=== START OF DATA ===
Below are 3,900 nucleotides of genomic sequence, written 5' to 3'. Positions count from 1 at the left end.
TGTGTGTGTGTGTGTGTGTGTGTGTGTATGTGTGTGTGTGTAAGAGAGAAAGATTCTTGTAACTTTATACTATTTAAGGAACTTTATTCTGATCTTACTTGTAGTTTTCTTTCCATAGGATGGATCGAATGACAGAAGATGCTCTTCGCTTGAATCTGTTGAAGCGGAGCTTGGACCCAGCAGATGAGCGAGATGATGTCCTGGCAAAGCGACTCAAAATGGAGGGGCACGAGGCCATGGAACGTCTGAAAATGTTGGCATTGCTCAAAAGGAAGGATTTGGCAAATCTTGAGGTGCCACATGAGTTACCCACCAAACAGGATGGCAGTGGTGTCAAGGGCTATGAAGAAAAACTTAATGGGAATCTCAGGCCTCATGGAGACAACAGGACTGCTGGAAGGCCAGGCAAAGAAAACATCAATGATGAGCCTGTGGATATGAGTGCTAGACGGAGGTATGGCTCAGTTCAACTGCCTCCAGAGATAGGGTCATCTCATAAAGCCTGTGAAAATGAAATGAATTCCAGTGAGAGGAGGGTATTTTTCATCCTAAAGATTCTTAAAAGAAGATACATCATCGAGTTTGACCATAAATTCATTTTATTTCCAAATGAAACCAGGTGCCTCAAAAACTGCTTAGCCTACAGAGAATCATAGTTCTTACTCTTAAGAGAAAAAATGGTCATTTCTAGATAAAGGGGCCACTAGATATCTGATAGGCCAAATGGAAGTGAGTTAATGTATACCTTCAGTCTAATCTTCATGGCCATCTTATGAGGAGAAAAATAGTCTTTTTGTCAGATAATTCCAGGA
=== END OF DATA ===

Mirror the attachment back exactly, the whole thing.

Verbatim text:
Below are 3,900 nucleotides of genomic sequence, written 5' to 3'. Positions count from 1 at the left end.
TGTGTGTGTGTGTGTGTGTGTGTGTGTATGTGTGTGTGTGTAAGAGAGAAAGATTCTTGTAACTTTATACTATTTAAGGAACTTTATTCTGATCTTACTTGTAGTTTTCTTTCCATAGGATGGATCGAATGACAGAAGATGCTCTTCGCTTGAATCTGTTGAAGCGGAGCTTGGACCCAGCAGATGAGCGAGATGATGTCCTGGCAAAGCGACTCAAAATGGAGGGGCACGAGGCCATGGAACGTCTGAAAATGTTGGCATTGCTCAAAAGGAAGGATTTGGCAAATCTTGAGGTGCCACATGAGTTACCCACCAAACAGGATGGCAGTGGTGTCAAGGGCTATGAAGAAAAACTTAATGGGAATCTCAGGCCTCATGGAGACAACAGGACTGCTGGAAGGCCAGGCAAAGAAAACATCAATGATGAGCCTGTGGATATGAGTGCTAGACGGAGGTATGGCTCAGTTCAACTGCCTCCAGAGATAGGGTCATCTCATAAAGCCTGTGAAAATGAAATGAATTCCAGTGAGAGGAGGGTATTTTTCATCCTAAAGATTCTTAAAAGAAGATACATCATCGAGTTTGACCATAAATTCATTTTATTTCCAAATGAAACCAGGTGCCTCAAAAACTGCTTAGCCTACAGAGAATCATAGTTCTTACTCTTAAGAGAAAAAATGGTCATTTCTAGATAAAGGGGCCACTAGATATCTGATAGGCCAAATGGAAGTGAGTTAATGTATACCTTCAGTCTAATCTTCATGGCCATCTTATGAGGAGAAAAATAGTCTTTTTGTCAGATAATTCCAGGA